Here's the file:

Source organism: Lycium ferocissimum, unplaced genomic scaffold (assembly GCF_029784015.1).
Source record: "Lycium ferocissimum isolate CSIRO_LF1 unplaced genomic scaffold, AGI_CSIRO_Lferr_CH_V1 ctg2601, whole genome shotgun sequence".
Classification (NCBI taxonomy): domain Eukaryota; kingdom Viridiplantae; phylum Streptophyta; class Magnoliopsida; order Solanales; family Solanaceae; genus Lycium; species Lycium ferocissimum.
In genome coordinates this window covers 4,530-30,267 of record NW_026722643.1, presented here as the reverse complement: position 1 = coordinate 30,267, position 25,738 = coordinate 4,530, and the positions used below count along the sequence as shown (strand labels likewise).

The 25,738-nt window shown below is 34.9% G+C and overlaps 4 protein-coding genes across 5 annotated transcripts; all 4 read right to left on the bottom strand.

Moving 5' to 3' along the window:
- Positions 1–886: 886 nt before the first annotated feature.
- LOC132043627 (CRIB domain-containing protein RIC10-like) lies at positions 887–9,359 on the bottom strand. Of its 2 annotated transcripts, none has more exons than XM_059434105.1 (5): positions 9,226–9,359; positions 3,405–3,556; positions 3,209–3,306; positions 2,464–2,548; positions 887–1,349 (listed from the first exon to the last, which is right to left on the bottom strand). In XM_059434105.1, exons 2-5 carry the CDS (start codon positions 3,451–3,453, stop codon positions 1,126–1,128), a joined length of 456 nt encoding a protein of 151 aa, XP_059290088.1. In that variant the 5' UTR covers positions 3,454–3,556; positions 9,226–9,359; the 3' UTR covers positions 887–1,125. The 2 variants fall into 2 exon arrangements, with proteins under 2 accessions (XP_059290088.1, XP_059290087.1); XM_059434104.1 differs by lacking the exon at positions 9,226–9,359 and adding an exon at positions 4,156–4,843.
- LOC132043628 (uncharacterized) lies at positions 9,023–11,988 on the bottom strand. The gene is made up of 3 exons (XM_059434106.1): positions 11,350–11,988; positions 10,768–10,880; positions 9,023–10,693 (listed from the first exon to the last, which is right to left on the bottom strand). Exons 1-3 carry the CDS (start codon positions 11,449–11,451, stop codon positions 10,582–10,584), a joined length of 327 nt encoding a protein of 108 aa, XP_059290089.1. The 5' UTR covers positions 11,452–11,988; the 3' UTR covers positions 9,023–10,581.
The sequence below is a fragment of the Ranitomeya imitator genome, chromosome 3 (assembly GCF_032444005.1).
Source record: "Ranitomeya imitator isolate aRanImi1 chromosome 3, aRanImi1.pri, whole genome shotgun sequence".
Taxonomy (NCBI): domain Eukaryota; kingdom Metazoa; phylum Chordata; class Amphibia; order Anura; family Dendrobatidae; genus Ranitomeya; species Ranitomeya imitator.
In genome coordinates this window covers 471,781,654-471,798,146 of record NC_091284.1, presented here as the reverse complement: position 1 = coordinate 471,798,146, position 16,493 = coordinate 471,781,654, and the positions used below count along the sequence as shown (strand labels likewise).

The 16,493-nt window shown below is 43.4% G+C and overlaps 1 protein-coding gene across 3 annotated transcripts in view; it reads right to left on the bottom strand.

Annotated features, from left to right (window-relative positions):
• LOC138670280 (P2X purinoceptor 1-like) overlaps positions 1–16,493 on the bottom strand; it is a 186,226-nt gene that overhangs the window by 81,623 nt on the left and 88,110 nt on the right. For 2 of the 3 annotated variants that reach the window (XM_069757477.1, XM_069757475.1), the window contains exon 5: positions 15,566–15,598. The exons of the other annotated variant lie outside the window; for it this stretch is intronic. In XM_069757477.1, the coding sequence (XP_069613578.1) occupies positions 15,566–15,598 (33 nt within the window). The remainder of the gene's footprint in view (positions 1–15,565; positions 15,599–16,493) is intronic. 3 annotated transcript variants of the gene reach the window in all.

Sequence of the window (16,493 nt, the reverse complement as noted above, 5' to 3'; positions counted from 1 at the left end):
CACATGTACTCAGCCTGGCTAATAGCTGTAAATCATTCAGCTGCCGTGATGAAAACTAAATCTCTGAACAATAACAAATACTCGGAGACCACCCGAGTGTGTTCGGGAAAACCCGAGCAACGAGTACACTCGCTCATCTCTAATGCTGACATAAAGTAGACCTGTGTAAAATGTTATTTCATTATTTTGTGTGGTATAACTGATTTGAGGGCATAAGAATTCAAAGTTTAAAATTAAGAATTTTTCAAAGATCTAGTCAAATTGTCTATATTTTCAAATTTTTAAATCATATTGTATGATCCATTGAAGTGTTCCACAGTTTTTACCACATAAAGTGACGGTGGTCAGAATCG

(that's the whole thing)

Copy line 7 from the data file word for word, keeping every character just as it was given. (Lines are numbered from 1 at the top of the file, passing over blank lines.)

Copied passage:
- Positions 1–886: 886 nt before the first annotated feature.